What on earth are RTP stats? Real Tough Procedures? Rapid Terrifying Pandas? Ridiculous Time-consuming Protocols? As with any niche industry, acronyms abound, and the world of online casinos is no different. We also have acronyms like AI (All-In), or BR (Bank Roll) to round things out. But RTP? That means Return to Player.
What does Return to Player (RTP) mean?
When we see RTP, it is always accompanied by a number beside it, a percentage. For instance, for a slots machine, they may advertise RTP 96%. What this means is that as your spins head off towards infinity, that you will receive 96c for every dollar that you play.
Of course, we don’t play slots for infinity spins, because that’s impossible, so we see variability when we play for a short amount of time. Sometimes we’ll get $1.40 for every $1 down, sometimes it’ll only be 60c.
It’s a statistics and probability thing.
The same thing happens when we flip a coin. We know that there is a 50/50 chance it’ll be heads. However, we might flip the coin five times in a row and get tails each time. This doesn’t mean that our odds are wrong, just that we got a streak of tails. It happens. So don’t go smashing your screen just yet if you’re on a losing streak.
Are RTPs always the same?
Regulations mean that online slots are only allowed to have a minimum RTP percentage – which varies from region to region. They may use this minimum, let’s say 96%, or if they are feeling generous, bump it up to 98%.
An example from real-life slot machines is the difference in RTPs in casinos and other venues like pubs and clubs, in Australian states like Queensland and New South Wales in Australia. While there is a minimum RTP for casinos, it is actually lower at other venues – i.e. it’s a revenue maker for their business. In Queensland, the RTP minimum is 85% in pubs and clubs, but at the casino, 90%. This means that you’re likely better off playing in a casino than in a pub with these land-based slots machines. Do remember they have the option to set them higher than the minimum, too.
Why do casinos print RTP stats?
The short answer is that they’re required to. Yep, online casinos, if they are properly registered and regulated are required to provide the RTP for each slot game they have on their site.
Because there are laws surrounding a minimum RTP, the online casino that you’re laying your chips down with needs to print that RTP for you, yes, it’ll probably be in very fine print there somewhere, but you will see it.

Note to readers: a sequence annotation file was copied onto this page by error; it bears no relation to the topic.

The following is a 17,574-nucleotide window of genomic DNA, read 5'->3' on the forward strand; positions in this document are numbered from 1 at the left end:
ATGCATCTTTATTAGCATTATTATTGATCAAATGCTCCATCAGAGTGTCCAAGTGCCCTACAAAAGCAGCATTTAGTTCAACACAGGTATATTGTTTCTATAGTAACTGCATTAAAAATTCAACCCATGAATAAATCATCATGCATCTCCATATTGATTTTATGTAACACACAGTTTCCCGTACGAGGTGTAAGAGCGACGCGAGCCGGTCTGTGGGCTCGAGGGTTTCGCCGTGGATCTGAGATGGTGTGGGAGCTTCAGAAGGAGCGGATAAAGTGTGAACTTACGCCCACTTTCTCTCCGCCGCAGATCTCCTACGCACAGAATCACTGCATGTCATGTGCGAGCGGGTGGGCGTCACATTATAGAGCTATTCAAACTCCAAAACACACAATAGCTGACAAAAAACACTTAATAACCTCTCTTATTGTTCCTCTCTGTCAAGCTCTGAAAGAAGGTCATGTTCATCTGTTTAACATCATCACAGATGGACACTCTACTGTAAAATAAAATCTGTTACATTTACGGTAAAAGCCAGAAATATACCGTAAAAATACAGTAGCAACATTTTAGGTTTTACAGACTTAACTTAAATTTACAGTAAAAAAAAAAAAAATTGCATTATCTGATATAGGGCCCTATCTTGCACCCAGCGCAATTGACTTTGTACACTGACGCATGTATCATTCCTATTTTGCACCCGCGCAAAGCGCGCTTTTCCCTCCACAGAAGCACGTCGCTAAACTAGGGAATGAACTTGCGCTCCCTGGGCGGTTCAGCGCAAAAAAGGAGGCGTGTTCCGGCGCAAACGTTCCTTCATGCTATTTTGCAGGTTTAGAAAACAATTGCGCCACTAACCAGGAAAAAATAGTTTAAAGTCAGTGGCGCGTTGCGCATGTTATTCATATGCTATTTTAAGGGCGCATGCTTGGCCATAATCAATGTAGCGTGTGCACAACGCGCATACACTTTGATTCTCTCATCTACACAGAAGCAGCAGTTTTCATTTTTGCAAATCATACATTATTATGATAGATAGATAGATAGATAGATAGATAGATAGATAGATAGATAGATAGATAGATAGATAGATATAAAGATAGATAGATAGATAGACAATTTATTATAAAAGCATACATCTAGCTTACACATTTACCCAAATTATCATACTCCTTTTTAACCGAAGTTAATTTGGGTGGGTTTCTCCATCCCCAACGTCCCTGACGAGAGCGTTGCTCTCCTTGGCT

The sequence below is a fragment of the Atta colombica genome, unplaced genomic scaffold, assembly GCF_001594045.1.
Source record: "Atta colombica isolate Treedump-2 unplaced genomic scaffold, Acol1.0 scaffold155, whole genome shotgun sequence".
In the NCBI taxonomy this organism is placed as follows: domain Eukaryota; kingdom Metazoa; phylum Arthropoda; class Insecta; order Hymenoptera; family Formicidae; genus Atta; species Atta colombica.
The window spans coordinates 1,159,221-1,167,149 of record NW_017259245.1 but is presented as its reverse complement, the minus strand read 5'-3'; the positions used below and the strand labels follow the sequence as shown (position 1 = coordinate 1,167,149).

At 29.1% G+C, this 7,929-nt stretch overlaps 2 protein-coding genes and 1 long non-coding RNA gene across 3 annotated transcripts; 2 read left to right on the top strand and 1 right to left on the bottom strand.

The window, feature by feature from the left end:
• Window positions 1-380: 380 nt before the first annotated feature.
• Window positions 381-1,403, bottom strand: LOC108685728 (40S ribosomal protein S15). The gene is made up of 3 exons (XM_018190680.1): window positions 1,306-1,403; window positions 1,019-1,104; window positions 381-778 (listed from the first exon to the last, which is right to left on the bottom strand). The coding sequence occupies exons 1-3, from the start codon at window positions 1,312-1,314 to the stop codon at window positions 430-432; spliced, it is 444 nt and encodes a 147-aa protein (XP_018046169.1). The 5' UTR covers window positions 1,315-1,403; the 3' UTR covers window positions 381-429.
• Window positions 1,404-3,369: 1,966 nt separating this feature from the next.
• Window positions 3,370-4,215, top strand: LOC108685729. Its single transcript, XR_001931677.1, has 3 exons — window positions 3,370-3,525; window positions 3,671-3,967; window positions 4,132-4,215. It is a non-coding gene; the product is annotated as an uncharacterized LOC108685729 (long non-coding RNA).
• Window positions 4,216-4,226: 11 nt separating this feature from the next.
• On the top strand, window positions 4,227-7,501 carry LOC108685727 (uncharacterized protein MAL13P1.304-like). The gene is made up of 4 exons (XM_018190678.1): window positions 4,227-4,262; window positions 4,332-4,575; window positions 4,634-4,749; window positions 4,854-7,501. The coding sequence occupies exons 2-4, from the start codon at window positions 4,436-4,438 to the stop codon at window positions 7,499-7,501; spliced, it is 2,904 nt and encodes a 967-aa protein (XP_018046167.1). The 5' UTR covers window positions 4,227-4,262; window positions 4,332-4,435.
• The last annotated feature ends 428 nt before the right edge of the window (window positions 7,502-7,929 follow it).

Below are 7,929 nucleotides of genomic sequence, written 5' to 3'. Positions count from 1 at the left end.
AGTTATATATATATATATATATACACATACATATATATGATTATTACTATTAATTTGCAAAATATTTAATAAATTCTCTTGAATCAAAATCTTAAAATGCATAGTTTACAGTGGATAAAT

Do online casinos always use the minimum RTP by law?
No way! Oftentimes, online casinos bump up the RTP to 98% or even 99% for new games. Overall the house always wins anyway, but you’re more likely to lose less than you would for older games.
Casinos can also adjust RTPs on the fly, so perhaps they adjust that RTP for the game you’ve been playing back to the minimum after you’ve been at it for 100 spins, or an hour or two. If the game seems like you’re getting less than you used to, it might be because you are.
How can you use RTP stats to your advantage?
The obvious thing to do is to always check the RTP of the game that you would like to play. The closer to 100 that figure is, the better off you are. Games in the 80-something return rate? Forget it! Play those ones for free if you really like them or are a big fan of losing that cash money, honey.
How you play matters as much as where you play. Some casinos only use bare minimum RTPs across all their games all the time. So be wary of that one, too.
The other thing that you can do is seek out the newest games at online casinos. As mentioned, these often have a time-limited higher RTP rate than when they get relegated to the regular ranks of the other slots.
What if RTP stats aren’t published?
If the casino you’re playing at isn’t publishing their RTP stats, then it’s probably best that you don’t play on at the site. You need to be able to trust that a casino is playing fairly, and adhering to the proper rules and regulations of the region that they are registered in. For instance, PlayAmo is the only registered online casino under the Alcohol and Gaming Commission of Ontario.
It’s sort of like going to the shop and just grabbing a block of chocolate without checking the price first. It might be cheap and cheerful, or you might have accidentally bought the most expensive thing on the shelf without realizing it. Always check first.